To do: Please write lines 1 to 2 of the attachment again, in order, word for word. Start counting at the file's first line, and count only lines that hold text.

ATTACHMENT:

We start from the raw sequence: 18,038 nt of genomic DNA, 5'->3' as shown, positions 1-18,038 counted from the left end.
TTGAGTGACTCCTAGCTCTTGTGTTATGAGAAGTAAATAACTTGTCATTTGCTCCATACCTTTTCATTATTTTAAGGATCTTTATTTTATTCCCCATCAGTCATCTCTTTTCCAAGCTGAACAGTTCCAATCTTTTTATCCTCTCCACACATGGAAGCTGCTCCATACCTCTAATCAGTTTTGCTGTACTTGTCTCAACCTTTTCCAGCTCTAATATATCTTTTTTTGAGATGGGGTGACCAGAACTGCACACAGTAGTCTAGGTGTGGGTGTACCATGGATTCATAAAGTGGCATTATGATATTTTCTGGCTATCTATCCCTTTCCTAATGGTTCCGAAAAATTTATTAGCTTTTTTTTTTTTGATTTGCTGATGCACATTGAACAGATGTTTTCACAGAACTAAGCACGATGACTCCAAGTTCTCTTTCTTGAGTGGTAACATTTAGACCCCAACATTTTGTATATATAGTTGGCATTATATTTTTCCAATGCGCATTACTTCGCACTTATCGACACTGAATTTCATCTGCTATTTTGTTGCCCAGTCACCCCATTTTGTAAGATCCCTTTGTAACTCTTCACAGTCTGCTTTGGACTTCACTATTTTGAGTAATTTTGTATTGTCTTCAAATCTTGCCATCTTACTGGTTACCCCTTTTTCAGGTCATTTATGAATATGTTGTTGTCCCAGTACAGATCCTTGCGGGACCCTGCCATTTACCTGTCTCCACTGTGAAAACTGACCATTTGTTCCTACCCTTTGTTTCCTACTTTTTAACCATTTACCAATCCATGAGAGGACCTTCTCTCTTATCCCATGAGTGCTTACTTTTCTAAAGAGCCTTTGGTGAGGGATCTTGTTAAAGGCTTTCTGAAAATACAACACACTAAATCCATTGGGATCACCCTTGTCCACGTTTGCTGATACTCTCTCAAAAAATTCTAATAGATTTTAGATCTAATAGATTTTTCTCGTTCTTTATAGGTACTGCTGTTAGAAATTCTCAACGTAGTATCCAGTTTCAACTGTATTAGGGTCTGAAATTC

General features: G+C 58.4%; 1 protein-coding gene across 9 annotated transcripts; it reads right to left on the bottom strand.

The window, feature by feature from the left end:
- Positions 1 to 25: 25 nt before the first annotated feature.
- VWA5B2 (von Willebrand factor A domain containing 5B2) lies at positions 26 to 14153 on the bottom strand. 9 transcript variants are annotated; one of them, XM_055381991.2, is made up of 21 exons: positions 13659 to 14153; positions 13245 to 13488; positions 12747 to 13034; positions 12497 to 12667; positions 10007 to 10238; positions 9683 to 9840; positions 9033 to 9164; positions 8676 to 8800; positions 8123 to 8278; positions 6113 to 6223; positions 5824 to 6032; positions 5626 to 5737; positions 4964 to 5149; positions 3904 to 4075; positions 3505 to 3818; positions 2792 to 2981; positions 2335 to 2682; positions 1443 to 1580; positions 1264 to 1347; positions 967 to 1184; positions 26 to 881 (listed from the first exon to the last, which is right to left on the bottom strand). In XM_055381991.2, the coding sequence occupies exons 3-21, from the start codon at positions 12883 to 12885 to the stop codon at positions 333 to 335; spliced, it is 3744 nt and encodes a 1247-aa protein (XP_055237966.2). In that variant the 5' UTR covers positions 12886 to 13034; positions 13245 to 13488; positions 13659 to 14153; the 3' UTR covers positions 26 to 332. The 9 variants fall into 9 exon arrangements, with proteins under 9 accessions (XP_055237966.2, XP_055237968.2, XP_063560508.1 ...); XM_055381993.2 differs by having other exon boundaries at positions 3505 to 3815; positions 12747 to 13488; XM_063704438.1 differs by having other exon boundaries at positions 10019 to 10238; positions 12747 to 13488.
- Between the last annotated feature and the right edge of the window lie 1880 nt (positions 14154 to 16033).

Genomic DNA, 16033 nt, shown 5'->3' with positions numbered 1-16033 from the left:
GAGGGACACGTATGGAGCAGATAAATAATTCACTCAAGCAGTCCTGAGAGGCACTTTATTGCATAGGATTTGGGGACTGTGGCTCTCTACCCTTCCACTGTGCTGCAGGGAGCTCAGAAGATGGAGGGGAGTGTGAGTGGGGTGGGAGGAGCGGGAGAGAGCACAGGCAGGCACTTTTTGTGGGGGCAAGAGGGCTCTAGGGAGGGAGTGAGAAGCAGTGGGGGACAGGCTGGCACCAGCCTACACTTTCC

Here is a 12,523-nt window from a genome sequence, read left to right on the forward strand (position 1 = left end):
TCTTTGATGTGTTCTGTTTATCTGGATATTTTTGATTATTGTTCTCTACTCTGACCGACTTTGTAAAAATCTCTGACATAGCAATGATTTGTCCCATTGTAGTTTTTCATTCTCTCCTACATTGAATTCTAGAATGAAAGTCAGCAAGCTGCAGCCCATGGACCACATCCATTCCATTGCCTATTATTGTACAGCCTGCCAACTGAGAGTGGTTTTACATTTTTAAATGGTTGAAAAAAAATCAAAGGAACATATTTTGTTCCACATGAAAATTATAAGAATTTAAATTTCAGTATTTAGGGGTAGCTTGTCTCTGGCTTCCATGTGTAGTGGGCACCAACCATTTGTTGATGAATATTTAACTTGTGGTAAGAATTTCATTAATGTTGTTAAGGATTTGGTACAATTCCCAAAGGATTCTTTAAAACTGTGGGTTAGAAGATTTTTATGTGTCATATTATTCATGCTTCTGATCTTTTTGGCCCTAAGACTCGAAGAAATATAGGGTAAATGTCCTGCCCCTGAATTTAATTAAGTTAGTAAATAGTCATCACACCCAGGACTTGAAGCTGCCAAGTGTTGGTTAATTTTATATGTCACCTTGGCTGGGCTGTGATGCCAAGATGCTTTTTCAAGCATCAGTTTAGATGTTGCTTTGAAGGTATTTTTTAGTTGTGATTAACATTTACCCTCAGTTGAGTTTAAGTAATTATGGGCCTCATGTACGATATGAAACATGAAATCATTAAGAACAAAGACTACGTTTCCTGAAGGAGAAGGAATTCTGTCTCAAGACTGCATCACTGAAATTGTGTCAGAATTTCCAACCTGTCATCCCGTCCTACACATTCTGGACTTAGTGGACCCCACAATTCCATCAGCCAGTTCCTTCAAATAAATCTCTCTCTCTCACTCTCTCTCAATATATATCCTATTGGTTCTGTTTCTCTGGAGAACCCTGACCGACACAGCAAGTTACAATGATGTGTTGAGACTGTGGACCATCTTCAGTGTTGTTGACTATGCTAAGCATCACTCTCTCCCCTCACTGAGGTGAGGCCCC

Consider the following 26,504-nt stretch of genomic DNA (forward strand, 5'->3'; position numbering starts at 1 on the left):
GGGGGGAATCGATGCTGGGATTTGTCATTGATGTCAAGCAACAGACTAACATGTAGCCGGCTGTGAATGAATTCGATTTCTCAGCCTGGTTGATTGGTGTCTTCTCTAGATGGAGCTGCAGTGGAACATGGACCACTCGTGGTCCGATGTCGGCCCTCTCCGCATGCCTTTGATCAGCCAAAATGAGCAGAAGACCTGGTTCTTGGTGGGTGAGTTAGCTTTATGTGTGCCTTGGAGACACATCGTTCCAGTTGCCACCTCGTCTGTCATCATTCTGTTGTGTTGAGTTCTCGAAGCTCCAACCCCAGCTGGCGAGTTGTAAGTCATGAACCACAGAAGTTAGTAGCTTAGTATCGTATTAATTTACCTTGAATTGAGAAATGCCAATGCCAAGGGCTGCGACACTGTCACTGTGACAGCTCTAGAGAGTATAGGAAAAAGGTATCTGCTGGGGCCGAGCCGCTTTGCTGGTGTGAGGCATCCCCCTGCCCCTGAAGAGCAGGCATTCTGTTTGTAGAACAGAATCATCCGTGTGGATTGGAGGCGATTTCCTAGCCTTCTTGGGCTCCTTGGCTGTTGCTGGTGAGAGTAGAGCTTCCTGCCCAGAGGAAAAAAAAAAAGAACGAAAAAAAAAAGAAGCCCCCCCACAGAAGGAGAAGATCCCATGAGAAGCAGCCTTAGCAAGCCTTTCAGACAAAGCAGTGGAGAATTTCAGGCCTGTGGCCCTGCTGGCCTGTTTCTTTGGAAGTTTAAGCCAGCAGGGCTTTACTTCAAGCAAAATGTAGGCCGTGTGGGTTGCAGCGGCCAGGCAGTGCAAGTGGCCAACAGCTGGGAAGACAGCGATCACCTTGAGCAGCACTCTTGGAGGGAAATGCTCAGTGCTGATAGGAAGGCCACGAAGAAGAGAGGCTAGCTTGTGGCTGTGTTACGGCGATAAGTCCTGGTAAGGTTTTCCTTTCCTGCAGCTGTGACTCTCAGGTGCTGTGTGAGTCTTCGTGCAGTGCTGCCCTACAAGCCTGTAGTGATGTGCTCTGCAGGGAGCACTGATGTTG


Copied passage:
We start from the raw sequence: 18,038 nt of genomic DNA, 5'->3' as shown, positions 1-18,038 counted from the left end.
TTGAGTGACTCCTAGCTCTTGTGTTATGAGAAGTAAATAACTTGTCATTTGCTCCATACCTTTTCATTATTTTAAGGATCTTTATTTTATTCCCCATCAGTCATCTCTTTTCCAAGCTGAACAGTTCCAATCTTTTTATCCTCTCCACACATGGAAGCTGCTCCATACCTCTAATCAGTTTTGCTGTACTTGTCTCAACCTTTTCCAGCTCTAATATATCTTTTTTTGAGATGGGGTGACCAGAACTGCACACAGTAGTCTAGGTGTGGGTGTACCATGGATTCATAAAGTGGCATTATGATATTTTCTGGCTATCTATCCCTTTCCTAATGGTTCCGAAAAATTTATTAGCTTTTTTTTTTTTGATTTGCTGATGCACATTGAACAGATGTTTTCACAGAACTAAGCACGATGACTCCAAGTTCTCTTTCTTGAGTGGTAACATTTAGACCCCAACATTTTGTATATATAGTTGGCATTATATTTTTCCAATGCGCATTACTTCGCACTTATCGACACTGAATTTCATCTGCTATTTTGTTGCCCAGTCACCCCATTTTGTAAGATCCCTTTGTAACTCTTCACAGTCTGCTTTGGACTTCACTATTTTGAGTAATTTTGTATTGTCTTCAAATCTTGCCATCTTACTGGTTACCCCTTTTTCAGGTCATTTATGAATATGTTGTTGTCCCAGTACAGATCCTTGCGGGACCCTGCCATTTACCTGTCTCCACTGTGAAAACTGACCATTTGTTCCTACCCTTTGTTTCCTACTTTTTAACCATTTACCAATCCATGAGAGGACCTTCTCTCTTATCCCATGAGTGCTTACTTTTCTAAAGAGCCTTTGGTGAGGGATCTTGTTAAAGGCTTTCTGAAAATACAACACACTAAATCCATTGGGATCACCCTTGTCCACGTTTGCTGATACTCTCTCAAAAAATTCTAATAGATTTTAGATCTAATAGATTTTTCTCGTTCTTTATAGGTACTGCTGTTAGAAATTCTCAACGTAGTATCCAGTTTCAACTGTATTAGGGTCTGAAATTC